Following a recent decision that struck down a law limiting when defendants can take the deposition of an alleged child sex abuse victim, the Indiana Court of Appeals has once again allowed a defendant accused of child sex crimes to take the deposition of his accuser.
The case of Steven Church v. State of Indiana, 21A-CR-68, began in March 2020, when Steven Church was charged with two counts of Level 1 felony attempted child molesting and four counts of Level 4 felony child molesting. Less than two weeks later, Indiana Code § 35-40-5-11.5 took effect, limiting Church’s ability to take the deposition of his child accuser unless the prosecutor agreed or “extraordinary circumstances” existed.
Thus, when Church in July 2020 petitioned to depose the alleged child victim, the Marion Superior Court denied his petition, citing the newly-enacted statute. He then filed the instant interlocutory appeal, and the Court of Appeals reversed in his favor.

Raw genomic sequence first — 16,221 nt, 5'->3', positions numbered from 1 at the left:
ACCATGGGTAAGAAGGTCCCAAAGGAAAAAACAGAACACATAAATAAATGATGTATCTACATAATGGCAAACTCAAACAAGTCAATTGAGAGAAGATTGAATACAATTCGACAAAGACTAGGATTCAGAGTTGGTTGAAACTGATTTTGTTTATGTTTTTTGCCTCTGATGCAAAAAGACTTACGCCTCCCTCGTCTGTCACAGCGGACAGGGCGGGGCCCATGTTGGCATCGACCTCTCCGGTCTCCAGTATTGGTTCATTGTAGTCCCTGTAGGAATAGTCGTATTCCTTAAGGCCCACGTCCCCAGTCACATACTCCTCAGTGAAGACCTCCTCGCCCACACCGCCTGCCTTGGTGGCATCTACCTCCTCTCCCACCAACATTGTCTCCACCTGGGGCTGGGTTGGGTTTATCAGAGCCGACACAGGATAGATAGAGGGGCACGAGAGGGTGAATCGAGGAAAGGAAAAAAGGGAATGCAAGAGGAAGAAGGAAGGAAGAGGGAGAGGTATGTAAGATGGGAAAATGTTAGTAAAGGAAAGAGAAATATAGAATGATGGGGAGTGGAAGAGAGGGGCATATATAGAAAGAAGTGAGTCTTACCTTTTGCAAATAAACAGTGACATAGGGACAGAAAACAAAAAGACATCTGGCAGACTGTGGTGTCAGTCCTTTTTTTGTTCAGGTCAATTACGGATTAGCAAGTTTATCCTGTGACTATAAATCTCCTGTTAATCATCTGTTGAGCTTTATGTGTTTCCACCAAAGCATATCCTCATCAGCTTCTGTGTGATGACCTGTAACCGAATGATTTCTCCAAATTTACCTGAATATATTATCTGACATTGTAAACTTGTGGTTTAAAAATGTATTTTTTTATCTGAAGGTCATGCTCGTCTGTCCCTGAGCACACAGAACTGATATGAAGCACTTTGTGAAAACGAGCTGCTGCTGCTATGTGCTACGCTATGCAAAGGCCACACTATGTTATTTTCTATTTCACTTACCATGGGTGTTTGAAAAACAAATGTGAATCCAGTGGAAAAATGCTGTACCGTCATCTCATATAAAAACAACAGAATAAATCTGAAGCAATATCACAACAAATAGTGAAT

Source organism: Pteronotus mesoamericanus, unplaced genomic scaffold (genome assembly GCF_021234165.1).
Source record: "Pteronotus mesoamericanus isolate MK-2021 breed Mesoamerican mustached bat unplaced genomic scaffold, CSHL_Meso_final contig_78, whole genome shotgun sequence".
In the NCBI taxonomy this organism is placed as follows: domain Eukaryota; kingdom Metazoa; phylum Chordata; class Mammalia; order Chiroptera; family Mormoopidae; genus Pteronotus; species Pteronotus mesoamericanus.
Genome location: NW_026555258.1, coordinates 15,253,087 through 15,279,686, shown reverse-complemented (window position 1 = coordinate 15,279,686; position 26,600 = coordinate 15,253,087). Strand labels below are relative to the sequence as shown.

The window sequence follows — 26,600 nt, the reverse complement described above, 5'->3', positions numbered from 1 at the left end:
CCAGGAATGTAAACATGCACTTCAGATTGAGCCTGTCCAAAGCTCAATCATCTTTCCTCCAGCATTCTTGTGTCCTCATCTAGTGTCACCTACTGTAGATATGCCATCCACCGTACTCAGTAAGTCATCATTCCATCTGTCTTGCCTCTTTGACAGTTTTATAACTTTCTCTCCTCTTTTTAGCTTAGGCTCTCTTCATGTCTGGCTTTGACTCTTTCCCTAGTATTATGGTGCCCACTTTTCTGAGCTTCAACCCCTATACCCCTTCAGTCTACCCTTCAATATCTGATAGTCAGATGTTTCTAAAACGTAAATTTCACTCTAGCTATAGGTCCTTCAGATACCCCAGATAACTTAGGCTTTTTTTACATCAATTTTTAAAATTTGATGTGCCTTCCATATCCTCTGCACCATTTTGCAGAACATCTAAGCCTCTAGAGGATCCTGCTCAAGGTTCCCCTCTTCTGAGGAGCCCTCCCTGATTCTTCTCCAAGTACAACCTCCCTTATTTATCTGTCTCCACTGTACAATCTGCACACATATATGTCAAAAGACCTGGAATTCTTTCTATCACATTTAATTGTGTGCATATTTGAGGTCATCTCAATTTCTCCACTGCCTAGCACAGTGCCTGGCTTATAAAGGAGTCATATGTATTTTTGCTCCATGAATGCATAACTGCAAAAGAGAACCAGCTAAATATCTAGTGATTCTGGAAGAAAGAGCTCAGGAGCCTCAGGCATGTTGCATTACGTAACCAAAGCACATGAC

“Church argues, inter alia, that the trial court abused its discretion in denying his Petition to depose the child victim because the Act impermissibly conflicts with Indiana Trial Rule 26 and Indiana Trial Rule 30, governing discovery and depositions,” Judge Elizabeth Tavitas wrote for a unanimous appellate panel that agreed with Church’s argument. She cited to the recent decision in Sawyer v. State, No. 20A-CR-1446 (Ind. Ct. App. May 19, 2021), which struck down the statute as a procedural law in conflict with the trial rules.
“Here, as in Sawyer, the process prescribed in the Act for a defendant’s deposition is incompatible with that enumerated in the Trial Rules 26 and 30 such that the Act and the Trial Rules cannot both apply to Church. In such a scenario, we are compelled to find that the Trial Rules govern …,” Tavitas wrote, citing Bowyer v. Ind. Dep’t of Nat. Res., 798 N.E.2d 912, 917 (Ind. 2003).
She continued, “because the trial court erroneously resolved the conflict in favor of the Act, we conclude that the trial court abused its discretion in denying the Petition. Accordingly, we reverse and remand.”